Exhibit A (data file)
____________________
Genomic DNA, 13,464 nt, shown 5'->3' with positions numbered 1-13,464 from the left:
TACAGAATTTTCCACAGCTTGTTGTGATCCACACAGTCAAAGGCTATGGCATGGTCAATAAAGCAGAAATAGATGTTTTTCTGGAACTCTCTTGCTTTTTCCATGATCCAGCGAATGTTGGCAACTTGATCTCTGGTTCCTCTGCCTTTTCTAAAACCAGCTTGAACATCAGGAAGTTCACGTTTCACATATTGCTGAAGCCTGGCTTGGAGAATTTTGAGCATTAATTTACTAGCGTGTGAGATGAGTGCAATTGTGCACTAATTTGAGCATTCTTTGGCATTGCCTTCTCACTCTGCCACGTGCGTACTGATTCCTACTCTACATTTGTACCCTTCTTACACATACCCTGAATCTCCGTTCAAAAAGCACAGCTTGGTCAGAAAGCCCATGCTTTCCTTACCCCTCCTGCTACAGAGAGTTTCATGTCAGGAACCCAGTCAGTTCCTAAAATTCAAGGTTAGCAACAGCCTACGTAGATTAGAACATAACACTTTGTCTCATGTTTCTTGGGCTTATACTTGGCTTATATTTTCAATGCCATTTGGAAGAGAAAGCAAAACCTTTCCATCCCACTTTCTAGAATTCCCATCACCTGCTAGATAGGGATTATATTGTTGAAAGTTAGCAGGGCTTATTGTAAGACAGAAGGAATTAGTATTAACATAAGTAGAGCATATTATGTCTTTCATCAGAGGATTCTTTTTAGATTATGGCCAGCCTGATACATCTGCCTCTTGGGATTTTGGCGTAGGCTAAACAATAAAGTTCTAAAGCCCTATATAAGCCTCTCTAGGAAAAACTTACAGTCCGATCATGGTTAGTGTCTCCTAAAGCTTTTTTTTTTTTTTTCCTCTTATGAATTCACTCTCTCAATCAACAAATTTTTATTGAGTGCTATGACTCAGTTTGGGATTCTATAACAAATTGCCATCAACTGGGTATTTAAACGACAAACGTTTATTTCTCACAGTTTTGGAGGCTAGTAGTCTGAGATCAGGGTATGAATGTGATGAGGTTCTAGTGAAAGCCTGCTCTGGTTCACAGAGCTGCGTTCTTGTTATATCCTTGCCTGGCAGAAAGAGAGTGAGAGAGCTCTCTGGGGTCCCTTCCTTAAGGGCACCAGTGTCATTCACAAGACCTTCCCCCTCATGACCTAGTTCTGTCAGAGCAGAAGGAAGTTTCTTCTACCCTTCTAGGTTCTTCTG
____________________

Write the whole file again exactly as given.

Genomic DNA, 13,464 nt, shown 5'->3' with positions numbered 1-13,464 from the left:
TACAGAATTTTCCACAGCTTGTTGTGATCCACACAGTCAAAGGCTATGGCATGGTCAATAAAGCAGAAATAGATGTTTTTCTGGAACTCTCTTGCTTTTTCCATGATCCAGCGAATGTTGGCAACTTGATCTCTGGTTCCTCTGCCTTTTCTAAAACCAGCTTGAACATCAGGAAGTTCACGTTTCACATATTGCTGAAGCCTGGCTTGGAGAATTTTGAGCATTAATTTACTAGCGTGTGAGATGAGTGCAATTGTGCACTAATTTGAGCATTCTTTGGCATTGCCTTCTCACTCTGCCACGTGCGTACTGATTCCTACTCTACATTTGTACCCTTCTTACACATACCCTGAATCTCCGTTCAAAAAGCACAGCTTGGTCAGAAAGCCCATGCTTTCCTTACCCCTCCTGCTACAGAGAGTTTCATGTCAGGAACCCAGTCAGTTCCTAAAATTCAAGGTTAGCAACAGCCTACGTAGATTAGAACATAACACTTTGTCTCATGTTTCTTGGGCTTATACTTGGCTTATATTTTCAATGCCATTTGGAAGAGAAAGCAAAACCTTTCCATCCCACTTTCTAGAATTCCCATCACCTGCTAGATAGGGATTATATTGTTGAAAGTTAGCAGGGCTTATTGTAAGACAGAAGGAATTAGTATTAACATAAGTAGAGCATATTATGTCTTTCATCAGAGGATTCTTTTTAGATTATGGCCAGCCTGATACATCTGCCTCTTGGGATTTTGGCGTAGGCTAAACAATAAAGTTCTAAAGCCCTATATAAGCCTCTCTAGGAAAAACTTACAGTCCGATCATGGTTAGTGTCTCCTAAAGCTTTTTTTTTTTTTTTCCTCTTATGAATTCACTCTCTCAATCAACAAATTTTTATTGAGTGCTATGACTCAGTTTGGGATTCTATAACAAATTGCCATCAACTGGGTATTTAAACGACAAACGTTTATTTCTCACAGTTTTGGAGGCTAGTAGTCTGAGATCAGGGTATGAATGTGATGAGGTTCTAGTGAAAGCCTGCTCTGGTTCACAGAGCTGCGTTCTTGTTATATCCTTGCCTGGCAGAAAGAGAGTGAGAGAGCTCTCTGGGGTCCCTTCCTTAAGGGCACCAGTGTCATTCACAAGACCTTCCCCCTCATGACCTAGTTCTGTCAGAGCAGAAGGAAGTTTCTTCTACCCTTCTAGGTTCTTCTG